Sunday, December 6, 2009

New York to Finance Homeowners Renewable Energy Projects

New York has joined more than a dozen other states in approving a fast-spreading new method of financing renewable-energy and energy-efficiency improvements.

This week, the legislature passed a bill enabling homeowners and businesses to finance improvements through higher property taxes — thus avoiding hefty up-front payments. It was signed by Gov. David Paterson on Thursday.

By enabling homeowners to pay for clean-energy projects through increased property taxes, the financing model allows them to avoid the high up-front costs often associated with these projects. Typically, the municipality, which can borrow at low rates, covers the up-front costs, and then a homeowner provides reimbursement through taxes. In a report released last month by Vice President Joseph R. Biden Jr.’s office, the federal government said that it would also help to finance the up-front costs. New York clearly wanted its municipalities to have access that new pool of funds.

“To ensure New York’s ability to tap into this federal funding, we needed to pass this legislation, which authorizes municipalities to administer” the programs, Mr. Paterson said today in a statement.

Since the financing mechanism is through property taxes, the system allows homeowners to pass on the cost of energy improvements to future owners, if the house is sold.

Without the legislation, “each municipality (county, town, city, village) would have to get their own special enabling legislation passed in Albany allowing them to set up such a program,” said Carol Murphy, executive director of the Alliance for Clean Energy New York, in an e-mail message.

“The passage of this law means that all municipalities now have the ability to enact such a program once they also pass a local law,” Ms. Murphy added. But she emphasized that New York also needed to fix a law that provides incentives to businesses, schools and nonprofit groups to put in solar systems that meet only a fraction of their energy needs.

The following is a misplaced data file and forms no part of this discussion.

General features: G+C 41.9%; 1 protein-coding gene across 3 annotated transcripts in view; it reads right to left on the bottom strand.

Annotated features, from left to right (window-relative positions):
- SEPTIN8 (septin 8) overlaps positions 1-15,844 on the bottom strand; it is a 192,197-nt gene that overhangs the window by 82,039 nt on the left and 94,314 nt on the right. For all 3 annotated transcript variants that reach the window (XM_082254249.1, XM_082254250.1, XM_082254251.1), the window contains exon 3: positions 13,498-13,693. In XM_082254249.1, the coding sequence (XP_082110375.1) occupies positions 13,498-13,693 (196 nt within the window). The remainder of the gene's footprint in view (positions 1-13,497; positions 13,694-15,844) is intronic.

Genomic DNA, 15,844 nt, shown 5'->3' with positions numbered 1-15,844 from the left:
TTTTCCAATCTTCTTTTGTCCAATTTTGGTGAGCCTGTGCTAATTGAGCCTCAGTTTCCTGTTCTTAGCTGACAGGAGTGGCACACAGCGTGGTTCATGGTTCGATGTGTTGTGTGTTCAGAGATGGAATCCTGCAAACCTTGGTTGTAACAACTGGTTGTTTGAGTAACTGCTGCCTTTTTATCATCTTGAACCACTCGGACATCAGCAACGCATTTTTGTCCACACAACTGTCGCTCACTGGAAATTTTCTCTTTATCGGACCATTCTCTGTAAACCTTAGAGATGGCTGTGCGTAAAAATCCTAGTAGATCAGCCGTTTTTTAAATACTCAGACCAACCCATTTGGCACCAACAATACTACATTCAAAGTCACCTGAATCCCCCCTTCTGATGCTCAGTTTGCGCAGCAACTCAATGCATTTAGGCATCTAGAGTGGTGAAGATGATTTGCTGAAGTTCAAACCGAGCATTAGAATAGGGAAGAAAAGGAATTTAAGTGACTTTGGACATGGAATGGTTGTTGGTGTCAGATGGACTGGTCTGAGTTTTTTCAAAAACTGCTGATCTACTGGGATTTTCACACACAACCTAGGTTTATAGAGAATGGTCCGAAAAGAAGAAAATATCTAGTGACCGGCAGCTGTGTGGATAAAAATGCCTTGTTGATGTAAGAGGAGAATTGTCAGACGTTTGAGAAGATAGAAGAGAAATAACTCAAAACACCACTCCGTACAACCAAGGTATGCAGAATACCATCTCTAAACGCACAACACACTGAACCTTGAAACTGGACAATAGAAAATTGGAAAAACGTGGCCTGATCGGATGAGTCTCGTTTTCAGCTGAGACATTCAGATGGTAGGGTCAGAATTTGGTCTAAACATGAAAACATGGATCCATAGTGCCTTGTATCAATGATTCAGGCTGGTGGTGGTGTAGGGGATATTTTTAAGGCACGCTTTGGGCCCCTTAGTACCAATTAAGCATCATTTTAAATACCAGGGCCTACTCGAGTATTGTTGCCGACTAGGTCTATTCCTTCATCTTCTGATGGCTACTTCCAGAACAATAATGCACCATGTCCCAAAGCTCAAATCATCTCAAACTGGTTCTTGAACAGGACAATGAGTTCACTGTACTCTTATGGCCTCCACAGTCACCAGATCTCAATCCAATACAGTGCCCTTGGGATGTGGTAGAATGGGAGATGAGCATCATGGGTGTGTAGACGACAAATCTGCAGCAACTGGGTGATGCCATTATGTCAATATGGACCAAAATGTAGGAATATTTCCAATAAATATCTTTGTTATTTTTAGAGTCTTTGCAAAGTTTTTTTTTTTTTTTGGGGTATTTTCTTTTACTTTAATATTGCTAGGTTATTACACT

According to the Database of State Incentives for Renewables and Efficiency, 16 states — including New York — now allow these programs, which originated in California and Colorado last year.

New York has had a somewhat similar mechanism, perhaps modeled on a widely praised efficiency initiative from the town of Babylon, in place since August, according to the database. But Ms. Murphy of the Alliance for Clean Energy New York said the new law was far more inclusive. For example, she said, the August version applied only to towns, but the new law includes towns, cities, villages and counties.


1 comment:

anthony said...

This is an excellent initiative! NY has set a great example by following the precedent of Cali and Colorodo by providing this financial resource to those residents who want to turn the meter back a few turns, relieve some pressure on the grid, and participate in the green energy future. We in VT are experiencing resistance from municipalities who are stating for example that " We are having enough trouble collecting taxes." Some people are still locked into a centralized electrical monopoly mentality. I commend Gov. Patterson for having the courage and insight to sign this bill and hope that the rest of the states in New England follow suit.